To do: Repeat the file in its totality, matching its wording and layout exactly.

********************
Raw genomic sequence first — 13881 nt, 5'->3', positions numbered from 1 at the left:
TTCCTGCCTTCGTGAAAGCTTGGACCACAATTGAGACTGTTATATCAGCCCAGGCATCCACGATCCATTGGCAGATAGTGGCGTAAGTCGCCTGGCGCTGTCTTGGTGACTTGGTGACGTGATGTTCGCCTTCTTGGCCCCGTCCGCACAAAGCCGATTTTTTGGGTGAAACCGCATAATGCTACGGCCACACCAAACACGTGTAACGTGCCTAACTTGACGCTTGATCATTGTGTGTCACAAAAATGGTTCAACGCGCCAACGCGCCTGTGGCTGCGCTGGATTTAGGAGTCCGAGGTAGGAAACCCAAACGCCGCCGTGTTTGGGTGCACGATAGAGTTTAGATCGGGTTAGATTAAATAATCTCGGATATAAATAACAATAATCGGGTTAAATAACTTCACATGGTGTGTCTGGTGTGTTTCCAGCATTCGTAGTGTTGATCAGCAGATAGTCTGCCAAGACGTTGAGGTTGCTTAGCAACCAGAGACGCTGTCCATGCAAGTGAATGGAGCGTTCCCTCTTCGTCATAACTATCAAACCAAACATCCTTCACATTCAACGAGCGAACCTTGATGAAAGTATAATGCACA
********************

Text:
Raw genomic sequence first — 13881 nt, 5'->3', positions numbered from 1 at the left:
TTCCTGCCTTCGTGAAAGCTTGGACCACAATTGAGACTGTTATATCAGCCCAGGCATCCACGATCCATTGGCAGATAGTGGCGTAAGTCGCCTGGCGCTGTCTTGGTGACTTGGTGACGTGATGTTCGCCTTCTTGGCCCCGTCCGCACAAAGCCGATTTTTTGGGTGAAACCGCATAATGCTACGGCCACACCAAACACGTGTAACGTGCCTAACTTGACGCTTGATCATTGTGTGTCACAAAAATGGTTCAACGCGCCAACGCGCCTGTGGCTGCGCTGGATTTAGGAGTCCGAGGTAGGAAACCCAAACGCCGCCGTGTTTGGGTGCACGATAGAGTTTAGATCGGGTTAGATTAAATAATCTCGGATATAAATAACAATAATCGGGTTAAATAACTTCACATGGTGTGTCTGGTGTGTTTCCAGCATTCGTAGTGTTGATCAGCAGATAGTCTGCCAAGACGTTGAGGTTGCTTAGCAACCAGAGACGCTGTCCATGCAAGTGAATGGAGCGTTCCCTCTTCGTCATAACTATCAAACCAAACATCCTTCACATTCAACGAGCGAACCTTGATGAAAGTATAATGCACA